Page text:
New Harm Reduction Program Aims to Reduce Opioid Overdoses

Page updated on May 14, 2021 at 9:52 AM

New Harm Reduction Program Aims to Reduce Opioid Overdoses


Opioid Work Group LogoMay 14, 2021--The City of Alexandria Opioid Work Group has launched a regional evidence-based harm reduction program in partnership with The Chris Atwood Foundation to lower the rates of opioid overdoses from fentanyl, which is about 50 times as potent as heroin.

The program, the first of its kind in the region, involves the distribution of fentanyl test strips, which can identify the presence of the synthetic opioid in unregulated injectable drugs, powders and pills. The program is being funded by a State Opioid Response (SOR) grant from the Substance Abuse and Mental Health Services Administration (SAMHSA).

According to the Virginia Department of Health’s Office of the Chief Medical Examiner 4th Quarter 2020 Fatal Drug Overdose Quarterly Report, fentanyl caused or contributed to 72.1% of the preliminary total of 2297 fatal overdoses in Virginia in 2020. The synthetic opioid is often pressed into pills and combined into other substances without the user’s knowledge.

“Being aware fentanyl is present allows people to implement appropriate harm reduction strategies to reduce the risk of an overdose,” says Opioid Response Coordinator Emily Bentley. “Use of the strips has been shown to change a person’s behavior when fentanyl is detected in a substance, and that can save a life.”

The strips will be distributed in the Northern Virginia region by a team of peer support specialists provided by The Chris Atwood Foundation. The team will track data related to the distribution as well.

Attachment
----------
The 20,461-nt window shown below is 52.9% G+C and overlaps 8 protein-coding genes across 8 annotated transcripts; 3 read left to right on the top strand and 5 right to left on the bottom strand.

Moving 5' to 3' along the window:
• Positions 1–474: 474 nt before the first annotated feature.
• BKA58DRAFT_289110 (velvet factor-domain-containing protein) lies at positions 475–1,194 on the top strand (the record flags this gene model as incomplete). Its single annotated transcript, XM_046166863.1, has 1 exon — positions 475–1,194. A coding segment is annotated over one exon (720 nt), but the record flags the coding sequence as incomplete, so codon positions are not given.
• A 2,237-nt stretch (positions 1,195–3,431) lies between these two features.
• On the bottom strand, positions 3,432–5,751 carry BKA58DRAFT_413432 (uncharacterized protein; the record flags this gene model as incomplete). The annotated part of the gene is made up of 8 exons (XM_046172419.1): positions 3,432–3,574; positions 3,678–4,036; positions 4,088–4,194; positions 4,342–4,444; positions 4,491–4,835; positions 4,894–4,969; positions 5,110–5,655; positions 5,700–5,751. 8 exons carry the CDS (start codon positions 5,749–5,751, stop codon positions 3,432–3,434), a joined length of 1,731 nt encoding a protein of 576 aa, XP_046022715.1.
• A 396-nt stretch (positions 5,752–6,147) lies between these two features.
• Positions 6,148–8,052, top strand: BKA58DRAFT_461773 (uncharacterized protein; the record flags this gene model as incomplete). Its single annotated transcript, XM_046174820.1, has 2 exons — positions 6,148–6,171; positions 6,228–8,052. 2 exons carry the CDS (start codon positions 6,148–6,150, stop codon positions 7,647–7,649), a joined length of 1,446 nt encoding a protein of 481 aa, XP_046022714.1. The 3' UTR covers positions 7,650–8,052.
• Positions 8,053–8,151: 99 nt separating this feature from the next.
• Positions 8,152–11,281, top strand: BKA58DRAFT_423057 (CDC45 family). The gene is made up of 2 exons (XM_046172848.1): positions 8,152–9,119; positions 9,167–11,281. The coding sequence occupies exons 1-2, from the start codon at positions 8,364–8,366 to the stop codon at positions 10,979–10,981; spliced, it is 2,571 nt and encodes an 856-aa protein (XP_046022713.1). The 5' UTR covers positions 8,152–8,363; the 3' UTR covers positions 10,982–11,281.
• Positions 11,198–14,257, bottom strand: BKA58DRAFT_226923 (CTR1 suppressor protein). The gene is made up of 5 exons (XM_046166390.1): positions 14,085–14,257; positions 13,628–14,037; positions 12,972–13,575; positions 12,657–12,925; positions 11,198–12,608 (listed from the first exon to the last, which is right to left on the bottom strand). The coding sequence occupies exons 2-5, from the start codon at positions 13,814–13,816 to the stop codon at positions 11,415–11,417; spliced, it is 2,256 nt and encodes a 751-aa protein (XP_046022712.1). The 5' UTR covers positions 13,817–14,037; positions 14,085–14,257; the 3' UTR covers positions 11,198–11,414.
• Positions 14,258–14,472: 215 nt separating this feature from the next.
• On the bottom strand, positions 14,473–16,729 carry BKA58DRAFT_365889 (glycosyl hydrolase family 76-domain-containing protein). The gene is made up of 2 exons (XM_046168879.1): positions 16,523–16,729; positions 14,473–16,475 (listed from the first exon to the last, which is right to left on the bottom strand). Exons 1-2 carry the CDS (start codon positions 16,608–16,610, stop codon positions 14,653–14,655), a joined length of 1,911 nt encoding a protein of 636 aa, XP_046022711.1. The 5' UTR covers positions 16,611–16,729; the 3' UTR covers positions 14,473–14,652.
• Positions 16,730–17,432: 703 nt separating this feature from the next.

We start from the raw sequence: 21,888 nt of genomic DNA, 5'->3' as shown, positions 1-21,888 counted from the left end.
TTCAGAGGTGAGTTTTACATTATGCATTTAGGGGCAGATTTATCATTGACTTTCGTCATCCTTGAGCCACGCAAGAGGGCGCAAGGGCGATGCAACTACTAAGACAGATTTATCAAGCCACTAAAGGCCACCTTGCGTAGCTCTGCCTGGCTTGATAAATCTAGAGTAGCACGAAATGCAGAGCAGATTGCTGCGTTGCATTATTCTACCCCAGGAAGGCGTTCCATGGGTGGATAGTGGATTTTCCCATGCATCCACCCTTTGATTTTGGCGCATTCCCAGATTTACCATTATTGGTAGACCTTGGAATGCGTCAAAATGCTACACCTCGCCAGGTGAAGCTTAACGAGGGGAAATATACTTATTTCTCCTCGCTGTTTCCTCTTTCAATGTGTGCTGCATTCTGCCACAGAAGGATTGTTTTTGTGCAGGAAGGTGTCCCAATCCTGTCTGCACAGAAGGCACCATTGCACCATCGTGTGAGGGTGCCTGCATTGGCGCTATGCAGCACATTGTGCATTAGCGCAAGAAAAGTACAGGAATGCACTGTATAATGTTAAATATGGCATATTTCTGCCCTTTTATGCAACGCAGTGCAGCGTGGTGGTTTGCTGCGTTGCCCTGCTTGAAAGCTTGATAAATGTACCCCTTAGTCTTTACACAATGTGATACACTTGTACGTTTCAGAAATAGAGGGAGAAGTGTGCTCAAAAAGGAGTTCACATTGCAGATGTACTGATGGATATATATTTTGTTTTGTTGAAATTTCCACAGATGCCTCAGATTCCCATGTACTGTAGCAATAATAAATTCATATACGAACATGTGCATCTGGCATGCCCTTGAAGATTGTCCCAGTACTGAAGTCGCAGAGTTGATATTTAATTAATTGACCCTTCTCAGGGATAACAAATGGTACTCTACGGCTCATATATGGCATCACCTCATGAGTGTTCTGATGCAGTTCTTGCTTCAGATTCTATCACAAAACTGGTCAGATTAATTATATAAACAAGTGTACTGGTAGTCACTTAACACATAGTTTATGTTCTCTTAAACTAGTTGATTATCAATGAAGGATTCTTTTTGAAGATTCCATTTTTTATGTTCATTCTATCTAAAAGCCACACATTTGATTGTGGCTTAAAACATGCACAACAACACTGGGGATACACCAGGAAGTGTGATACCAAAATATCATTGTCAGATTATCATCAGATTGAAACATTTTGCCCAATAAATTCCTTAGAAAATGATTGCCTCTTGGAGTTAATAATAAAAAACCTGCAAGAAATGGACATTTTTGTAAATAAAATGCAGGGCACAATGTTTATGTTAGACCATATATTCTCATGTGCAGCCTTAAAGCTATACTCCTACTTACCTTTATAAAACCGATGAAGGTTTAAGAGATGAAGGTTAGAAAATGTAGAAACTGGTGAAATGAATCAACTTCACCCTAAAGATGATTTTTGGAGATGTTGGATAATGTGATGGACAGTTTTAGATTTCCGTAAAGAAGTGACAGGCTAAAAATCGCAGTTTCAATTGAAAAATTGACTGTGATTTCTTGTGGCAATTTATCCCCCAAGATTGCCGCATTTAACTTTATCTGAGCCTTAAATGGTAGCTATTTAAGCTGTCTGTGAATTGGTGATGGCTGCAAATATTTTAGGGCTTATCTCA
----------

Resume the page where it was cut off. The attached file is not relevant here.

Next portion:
The peer support specialists team will also provide a wide range of services to help support engagement or re-engagement of individuals in recovery, including help in navigating resources like shelter, recovery housing, medical insurance, medication-assisted treatment (such as methadone or suboxone) and other resources. They will also conduct outreach to individuals who have recently overdosed and provide training to DCHS staff and clients in the use of Narcan, a nasal spray that can reverse an opioid overdose.

"Peer support programs bring together persons with lived experience and those looking for support around their substance use,” says Bentley. “This partnership is unique in that it allows for a personal, mutually supportive long-term relationship for clients with those that have the lived experience needed to understand their needs.”

For more information about the Opioid Work Group, opioids or treatment and recovery resources, visit Residents and organizations interested in acquiring fentanyl test strips or Narcan can email or call 703.746.3326.

For more information, contact Emily Bentley at or 703.746.3326.

This article is a slightly edited version of a DCHS news release issued on May 13.